Approaches to Psychology The Different Approaches

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Approaches to Psychology

The Different Approaches

  • The problems you wish to investigate are tied to a number of theoretical approaches to psychology

  • There are six basic approaches to the study of psychology (some psychologists also include a seventh approach)

Seven Approaches

  • 1. Evolutionary

  • 2. Biological

  • 3. Behavioral

  • 4. Cognitive

  • 5. Humanistic

  • 6. Psychodynamic

  • 7. Sociocultural


  • How do you explain the causes of depression?

  • How do you examine the personality of an assassin?

Application #2

  • How can we explain the power of cult leaders?

  • What social conditions exist that promote the rise of cults?

Application #3

  • How could you investigate the causes of mental illness?

Application #4

  • How could you explain the reasons for obedience to authority?

Application #5

  • How could you achieve a better understanding of why a person would commit suicide?

Application #6

    • Where would you look if you wanted to understand how and why some people seem so extraordinary and important in our society?

Overview of Each Approach

  • Biological: Focuses primarily on the activities of the nervous system, the brain, hormones, and genetics

  • Psychodynamic: Emphasizes internal, unconscious conflicts; the focus is on sexual and aggressive instincts that collide with cultural norms

Overview (cont.)

  • Behavioral: Examines the learning process, focusing in particular on the influence of rewards and punishments

  • Evolutionary: Investigates how primal survival instincts can influence behavior

Overview (cont.)

  • Cognitive: Focuses on the mechanisms through which people receive, store, and process information

  • Humanistic: Emphasizes an individual’s potential for growth and the role of perception in guiding mental processes and behavior

Overview (cont.)

  • Sociocultural: Explores how behavior is shaped by history, society, and culture

The Evolutionary Approach

  • Functionalism

  • Why we do what we do

  • The influence of Charles Darwin

Natural Selection

  • An evolutionary process in which individuals of a species that are best adapted to their environments are the ones most likely to survive; they then pass on these traits to their offspring

James’s Adaptation of Darwin’s Principles

  • “The most adaptive behaviors in an individual are the ones that grow stronger and become habitual.”

Key Points in the Evolutionary Approach

  • The adaptive value of behavior

  • The biological mechanisms that make it possible

  • The environmental conditions that either encourage or discourage behavior

The Adaptive Value

  • Evolutionary psychology examines behaviors in terms of their adaptive value for a species over the course of many generations

An Example from the Evolutionary Perspective

  • Male vs. Female: differences in visual-spatial ability

  • Hunting vs. gathering

Other Examples

  • Fear of snakes and spiders

  • Greater sexual jealousy in males

  • Preference for foods rich in fats and sugars

  • Women’s greater emphasis on a potential mate’s economic resources

Other Evolutionary Notions

  • Mating preferences, jealousy, aggression, sexual behavior, language, decision making, personality, and development

  • Critics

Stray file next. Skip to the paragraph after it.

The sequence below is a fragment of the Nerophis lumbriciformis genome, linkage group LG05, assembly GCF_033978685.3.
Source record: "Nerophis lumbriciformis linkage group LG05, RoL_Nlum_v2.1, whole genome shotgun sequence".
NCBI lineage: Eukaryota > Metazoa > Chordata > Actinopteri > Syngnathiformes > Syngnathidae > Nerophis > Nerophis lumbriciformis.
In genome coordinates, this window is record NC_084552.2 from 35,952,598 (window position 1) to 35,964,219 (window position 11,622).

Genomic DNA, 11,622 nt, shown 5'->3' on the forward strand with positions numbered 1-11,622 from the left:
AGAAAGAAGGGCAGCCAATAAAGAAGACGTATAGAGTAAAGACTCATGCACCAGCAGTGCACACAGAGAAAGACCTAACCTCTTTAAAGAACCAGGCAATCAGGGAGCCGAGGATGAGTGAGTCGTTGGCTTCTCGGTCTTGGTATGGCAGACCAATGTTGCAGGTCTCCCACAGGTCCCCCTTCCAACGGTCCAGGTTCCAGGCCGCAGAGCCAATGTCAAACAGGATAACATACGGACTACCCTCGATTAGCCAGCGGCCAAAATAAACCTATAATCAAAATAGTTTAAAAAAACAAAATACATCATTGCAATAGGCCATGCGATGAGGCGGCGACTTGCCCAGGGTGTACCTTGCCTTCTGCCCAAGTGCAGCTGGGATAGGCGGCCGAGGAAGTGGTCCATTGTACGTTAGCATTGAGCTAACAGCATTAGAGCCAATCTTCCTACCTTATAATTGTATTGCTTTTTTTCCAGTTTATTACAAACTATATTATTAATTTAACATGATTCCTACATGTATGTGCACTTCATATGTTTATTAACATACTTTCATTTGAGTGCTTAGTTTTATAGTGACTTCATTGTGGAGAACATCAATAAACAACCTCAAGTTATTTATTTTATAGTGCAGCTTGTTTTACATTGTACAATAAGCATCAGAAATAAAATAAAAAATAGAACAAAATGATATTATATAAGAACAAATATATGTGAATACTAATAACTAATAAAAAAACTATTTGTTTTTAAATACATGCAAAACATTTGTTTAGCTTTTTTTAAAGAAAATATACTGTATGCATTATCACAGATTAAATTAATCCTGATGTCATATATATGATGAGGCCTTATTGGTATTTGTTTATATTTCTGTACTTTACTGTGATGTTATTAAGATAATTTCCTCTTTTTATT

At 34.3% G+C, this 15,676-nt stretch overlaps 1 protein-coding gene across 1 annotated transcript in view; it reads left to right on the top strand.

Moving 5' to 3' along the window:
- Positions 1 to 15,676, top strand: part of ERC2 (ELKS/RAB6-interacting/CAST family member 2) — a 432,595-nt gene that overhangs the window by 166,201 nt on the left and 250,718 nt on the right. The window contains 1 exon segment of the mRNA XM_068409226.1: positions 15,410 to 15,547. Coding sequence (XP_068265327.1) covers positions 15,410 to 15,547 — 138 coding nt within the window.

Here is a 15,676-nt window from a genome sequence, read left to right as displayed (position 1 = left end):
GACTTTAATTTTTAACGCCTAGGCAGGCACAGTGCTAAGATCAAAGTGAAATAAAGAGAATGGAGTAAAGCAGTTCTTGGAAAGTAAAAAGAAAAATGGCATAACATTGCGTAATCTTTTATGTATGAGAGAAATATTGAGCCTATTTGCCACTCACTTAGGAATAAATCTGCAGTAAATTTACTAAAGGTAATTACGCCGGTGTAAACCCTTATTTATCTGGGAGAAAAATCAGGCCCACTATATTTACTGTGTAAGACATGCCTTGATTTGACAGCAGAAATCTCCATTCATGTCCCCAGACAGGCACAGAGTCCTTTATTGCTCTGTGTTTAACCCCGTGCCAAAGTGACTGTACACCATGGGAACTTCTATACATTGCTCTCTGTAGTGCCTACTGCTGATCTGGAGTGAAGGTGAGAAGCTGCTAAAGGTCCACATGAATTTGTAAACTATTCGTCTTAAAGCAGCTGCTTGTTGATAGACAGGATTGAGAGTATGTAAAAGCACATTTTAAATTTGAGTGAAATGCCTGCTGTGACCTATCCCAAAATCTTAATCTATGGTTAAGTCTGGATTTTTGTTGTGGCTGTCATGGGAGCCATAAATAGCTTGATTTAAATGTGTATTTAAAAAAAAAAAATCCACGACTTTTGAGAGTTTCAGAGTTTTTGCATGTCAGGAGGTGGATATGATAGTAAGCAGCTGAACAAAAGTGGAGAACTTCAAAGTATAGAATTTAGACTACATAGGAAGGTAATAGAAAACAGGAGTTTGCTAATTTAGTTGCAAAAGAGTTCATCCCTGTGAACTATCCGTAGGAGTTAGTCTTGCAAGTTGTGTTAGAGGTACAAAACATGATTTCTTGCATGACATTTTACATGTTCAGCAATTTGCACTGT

The Biological Approach

  • Behavior and mental processes are largely shaped by biological processes

  • It is not identified with any single contributor

The Biological Focus

  • The brain and central nervous system

  • Sensation and perception

  • Autonomic nervous system

  • Endocrine system

  • Heredity and genetics

Biological Focus (cont.)

  • The physiological basis of how we learn and remember

  • The sleep-wake cycle

  • Motivation and emotion

  • Understanding the physical bases of mental illnesses such as depression and schizophrenia

Major Contributors

Howard Gardner

  • Studied brain damage and neurological disorders

  • Created the theory of multiple intelligences

  • The different types of intelligence

Hans Eysenck

  • Importance of genetics

  • Intelligence is inherited

  • Personality has a biological component

  • Hierarchy of personality traits

Roger Sperry

  • Split-brain surgery

  • Techniques for measuring the different functions of the hemispheres of the brain

  • Application: epilepsy

William James

  • Humans are motivated by a variety of biological instincts

  • Instincts are inherited tendencies

  • The father of American psychology

Masters & Johnson

  • Study of human sexuality

  • They used physiological recording devices to monitor bodily changes of volunteers engaging in sexual activity

  • Insights into sexual problems

Judith Rodin

  • Study on obesity

  • Genetic predispositions

David McClelland

  • Achievement and motivation

  • Characteristics of high-achieving people

Stanley Schachter

Elizabeth Loftus

  • Study of memory

  • Eyewitness testimony

  • Myth or repressed memories?

Gustav Fechner

  • Psychophysics: the study of the relationship between sensory experiences and the physical stimuli that cause them

  • Revolutionized the field of experimental psychology

David Hubel

  • Nobel Prize winner (transforming sensory information)

  • Implantation of electrodes into the cortex of a cat

Erik Kandel

  • Molecular biologist and Nobel Prize winner

  • Learning results in the formation of new memories

Hermann Von Helmholtz

  • Color vision: color receptors in the retina transmit messages to the brain when visible lights of different wavelengths stimulate them

Paul Ekman

  • Emotions and how the human face expresses them

  • Human emotions are universal

The Psychodynamic Approach